Sarah Browning: Bringing the color of the year to your garden
Pantone, a company with world-renowned authority on color, each year selects a Color of the Year. Ultra violet was the 2018 featured color; this year’s color is Living Coral.
Pantone forecasts global color trends, and their Color of the Year is a symbolic color selection, representing a snapshot of our global culture that serves as an expression of mood and attitude.
Industries such as fashion, cosmetics, interior design, housewares and many more follow Pantone color trends, so rest assured you will see plenty of coral this year. Even at the local garden center.
Pantone describes this year’s color as vibrant, yet mellow, sociable and spirited; embracing us with warmth and nourishment to provide comfort and buoyancy in our shifting world. Living Coral symbolizes optimism and joy, embodying the desire for playful expression.
Using Living Coral in the garden
How can you create gardens using this year’s color? Here are some quick color tips from Pantone, which can be viewed on their website, http://bit.ly/living-coral-19. Use your imagination to decide how you can pair these colors, using both plant material and hardscape elements like containers, gazing balls, trellises and patio furniture. Remember to consider your house color as part of the total effect.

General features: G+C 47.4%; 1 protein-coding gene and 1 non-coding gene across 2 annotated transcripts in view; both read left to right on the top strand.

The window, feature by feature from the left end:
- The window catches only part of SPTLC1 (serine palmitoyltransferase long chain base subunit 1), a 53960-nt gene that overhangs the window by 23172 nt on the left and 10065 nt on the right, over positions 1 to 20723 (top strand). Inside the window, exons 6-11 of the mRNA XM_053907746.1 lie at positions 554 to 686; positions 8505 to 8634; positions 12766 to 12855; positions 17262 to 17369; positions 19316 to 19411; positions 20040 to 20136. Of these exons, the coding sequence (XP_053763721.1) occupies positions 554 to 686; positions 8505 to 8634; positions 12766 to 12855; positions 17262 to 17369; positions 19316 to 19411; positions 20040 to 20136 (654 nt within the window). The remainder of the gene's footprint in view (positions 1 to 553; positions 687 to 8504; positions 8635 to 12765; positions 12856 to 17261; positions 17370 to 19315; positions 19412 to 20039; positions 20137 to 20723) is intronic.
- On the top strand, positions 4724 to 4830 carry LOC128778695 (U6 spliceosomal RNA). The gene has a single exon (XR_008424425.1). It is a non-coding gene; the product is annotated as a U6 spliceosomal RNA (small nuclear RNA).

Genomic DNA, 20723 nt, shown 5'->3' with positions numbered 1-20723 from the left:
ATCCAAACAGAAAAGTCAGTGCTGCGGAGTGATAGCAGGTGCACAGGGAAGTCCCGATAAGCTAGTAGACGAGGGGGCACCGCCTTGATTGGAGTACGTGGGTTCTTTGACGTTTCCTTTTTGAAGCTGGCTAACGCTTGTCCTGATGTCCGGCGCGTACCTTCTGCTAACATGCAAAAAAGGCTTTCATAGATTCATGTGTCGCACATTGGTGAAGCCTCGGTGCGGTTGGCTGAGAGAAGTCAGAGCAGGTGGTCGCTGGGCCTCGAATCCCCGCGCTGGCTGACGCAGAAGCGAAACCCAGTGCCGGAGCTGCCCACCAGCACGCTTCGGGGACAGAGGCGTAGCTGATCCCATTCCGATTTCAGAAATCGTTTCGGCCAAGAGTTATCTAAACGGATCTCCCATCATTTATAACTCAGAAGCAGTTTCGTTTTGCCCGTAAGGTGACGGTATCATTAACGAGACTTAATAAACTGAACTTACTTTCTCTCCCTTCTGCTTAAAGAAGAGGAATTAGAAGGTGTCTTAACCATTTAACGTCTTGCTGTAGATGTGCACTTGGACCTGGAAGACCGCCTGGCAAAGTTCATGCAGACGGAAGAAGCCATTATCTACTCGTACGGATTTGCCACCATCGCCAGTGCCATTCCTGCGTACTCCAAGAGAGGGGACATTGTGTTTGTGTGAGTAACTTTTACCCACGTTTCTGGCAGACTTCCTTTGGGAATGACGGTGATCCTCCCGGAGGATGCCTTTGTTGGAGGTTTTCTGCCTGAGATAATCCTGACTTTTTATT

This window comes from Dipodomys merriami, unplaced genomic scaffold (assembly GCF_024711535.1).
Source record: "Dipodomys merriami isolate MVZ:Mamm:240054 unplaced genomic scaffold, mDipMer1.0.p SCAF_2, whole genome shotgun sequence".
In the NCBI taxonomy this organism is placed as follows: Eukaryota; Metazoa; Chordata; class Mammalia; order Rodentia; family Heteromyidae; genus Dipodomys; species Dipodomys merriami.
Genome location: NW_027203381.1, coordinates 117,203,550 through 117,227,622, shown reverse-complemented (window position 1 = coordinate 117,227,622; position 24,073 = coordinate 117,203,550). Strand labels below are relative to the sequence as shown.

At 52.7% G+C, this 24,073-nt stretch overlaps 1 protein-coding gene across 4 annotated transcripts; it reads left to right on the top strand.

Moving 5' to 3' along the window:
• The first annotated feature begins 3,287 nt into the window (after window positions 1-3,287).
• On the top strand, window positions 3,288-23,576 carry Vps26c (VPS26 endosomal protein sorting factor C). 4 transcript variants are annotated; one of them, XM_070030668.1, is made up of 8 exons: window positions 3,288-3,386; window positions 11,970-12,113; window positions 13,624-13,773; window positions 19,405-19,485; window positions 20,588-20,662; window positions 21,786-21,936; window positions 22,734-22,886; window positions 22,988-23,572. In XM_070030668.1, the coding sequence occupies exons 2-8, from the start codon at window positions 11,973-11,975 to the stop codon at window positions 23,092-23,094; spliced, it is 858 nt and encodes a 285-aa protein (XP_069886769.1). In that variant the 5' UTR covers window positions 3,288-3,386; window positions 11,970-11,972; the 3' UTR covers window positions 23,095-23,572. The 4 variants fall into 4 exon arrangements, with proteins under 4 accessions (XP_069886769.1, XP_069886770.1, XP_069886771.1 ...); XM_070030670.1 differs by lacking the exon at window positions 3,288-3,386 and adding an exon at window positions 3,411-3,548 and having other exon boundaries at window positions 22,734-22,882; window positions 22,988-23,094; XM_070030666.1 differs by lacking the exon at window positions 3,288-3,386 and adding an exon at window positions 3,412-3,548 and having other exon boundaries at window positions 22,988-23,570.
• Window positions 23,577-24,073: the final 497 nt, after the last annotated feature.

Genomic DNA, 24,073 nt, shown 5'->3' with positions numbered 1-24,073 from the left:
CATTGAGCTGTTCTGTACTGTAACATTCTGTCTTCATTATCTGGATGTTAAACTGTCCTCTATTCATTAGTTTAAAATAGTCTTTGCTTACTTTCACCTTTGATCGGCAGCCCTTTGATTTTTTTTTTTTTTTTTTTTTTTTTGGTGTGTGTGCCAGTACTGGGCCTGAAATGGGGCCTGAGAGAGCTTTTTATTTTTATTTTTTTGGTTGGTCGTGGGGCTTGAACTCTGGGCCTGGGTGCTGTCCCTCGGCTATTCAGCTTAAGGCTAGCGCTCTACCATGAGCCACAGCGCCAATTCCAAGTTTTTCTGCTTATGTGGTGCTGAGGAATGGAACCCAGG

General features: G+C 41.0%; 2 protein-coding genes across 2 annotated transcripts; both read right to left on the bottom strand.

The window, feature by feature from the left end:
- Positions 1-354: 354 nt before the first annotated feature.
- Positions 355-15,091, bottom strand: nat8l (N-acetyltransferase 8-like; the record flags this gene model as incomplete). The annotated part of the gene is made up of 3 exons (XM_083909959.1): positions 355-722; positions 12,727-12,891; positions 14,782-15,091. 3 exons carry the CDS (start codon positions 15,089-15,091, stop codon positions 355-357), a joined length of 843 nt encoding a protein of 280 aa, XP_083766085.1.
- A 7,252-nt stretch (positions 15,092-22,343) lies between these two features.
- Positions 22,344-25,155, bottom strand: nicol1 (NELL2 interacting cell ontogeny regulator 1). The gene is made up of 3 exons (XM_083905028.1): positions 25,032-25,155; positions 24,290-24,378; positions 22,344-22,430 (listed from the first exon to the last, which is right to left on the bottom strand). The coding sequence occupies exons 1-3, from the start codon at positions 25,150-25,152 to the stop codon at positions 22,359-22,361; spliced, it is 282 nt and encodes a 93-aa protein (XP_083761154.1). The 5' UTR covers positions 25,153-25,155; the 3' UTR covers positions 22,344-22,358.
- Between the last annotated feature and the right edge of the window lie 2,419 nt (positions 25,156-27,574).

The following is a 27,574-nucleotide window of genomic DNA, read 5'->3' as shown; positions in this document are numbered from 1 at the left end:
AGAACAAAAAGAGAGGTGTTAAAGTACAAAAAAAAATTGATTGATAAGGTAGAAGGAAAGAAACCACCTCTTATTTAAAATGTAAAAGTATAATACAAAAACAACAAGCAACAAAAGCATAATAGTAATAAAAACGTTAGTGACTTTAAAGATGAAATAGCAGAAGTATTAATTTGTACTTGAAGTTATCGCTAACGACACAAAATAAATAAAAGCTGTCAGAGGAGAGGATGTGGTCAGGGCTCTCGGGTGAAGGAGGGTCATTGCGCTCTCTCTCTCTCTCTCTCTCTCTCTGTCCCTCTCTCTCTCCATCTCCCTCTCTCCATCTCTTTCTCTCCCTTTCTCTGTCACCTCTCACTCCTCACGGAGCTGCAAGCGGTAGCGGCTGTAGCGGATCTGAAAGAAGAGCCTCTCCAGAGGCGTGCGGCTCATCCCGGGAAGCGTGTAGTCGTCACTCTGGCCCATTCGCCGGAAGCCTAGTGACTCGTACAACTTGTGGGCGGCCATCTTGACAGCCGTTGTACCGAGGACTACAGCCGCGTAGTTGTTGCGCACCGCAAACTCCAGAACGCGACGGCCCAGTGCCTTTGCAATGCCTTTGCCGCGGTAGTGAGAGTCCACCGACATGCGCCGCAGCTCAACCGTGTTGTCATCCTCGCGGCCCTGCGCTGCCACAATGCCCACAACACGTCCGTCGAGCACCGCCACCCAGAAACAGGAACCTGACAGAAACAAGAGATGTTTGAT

• Shimmering sunset: Combine Living Coral with pinks, magenta, golden yellow, clementine, soft orange and melon.
• Sympatico: Pair Living Coral with dusky rose, taupe, light pink and warm reddish brown.
• Trippy: Combine a vivid palette of bright colors including teal blue, medium green, chartreuse, purple, magenta and Living Coral.
• Under the Sea: Recreate an underwater scene with Living Coral, yellow, pink, melon, pale blue, teal, sage and dark blue
What plants bring Living Coral to your garden? It’s easiest to add punches of color with annuals, but there are perennial options, too. Here are a few examples from Proven Winners, http://www.provenwinners.com, to give you ideas to try in your gardens.
Each plant is listed as Genus name, “Cultivar Name,” common name.
• Begonia “Nonstop Deep Salmon,” tuberous begonia
• Calibrachoa “Superbells Coralina,” summer snapdragon
• Calibrachoa “Superbells Coralberry Punch,” summer snapdragon
• Canna “Toucan Coral,” Canna lily
• Dahlia “Dahlightful Sultry Scarlet”
• Impatiens “Infinity Salmon,” New guinea Impatiens
• Osteospermum “Orange Symphony,” African daisy
• Heuchera “Primo Peachberry Ice,” coral bells
• Rosa “Oso Easy Mango Salsa,” landscape rose
These perennials from Terra Nova Nurseries, www.terranovanurseries.com, bring Living Coral to your garden in either flowers or foliage.
• Agastache “Kudos Coral,” hyssop or hummingbird mint
• Heuchera “Paprika,” coral bells
• Heuchera “Northern Exposure Amber,” coral bells
• Lewisia “Constant Coral”
Finally, here are a few more suggestions from White Flower Farm, www.whiteflowerfarm.com.
• Begonia “John Smith,” tuberous begonia
• Calibrachoa “Cabaret Coral Kiss,” summer snapdragon
• Calibrachoa “Cabaret Mango Tango,” summer snapdragon
• Dahlia “Ace Summer Sunset”
There are many great plants that can add the color Living Coral to your garden. Use these ideas to create the perfect combination for your gardens this summer.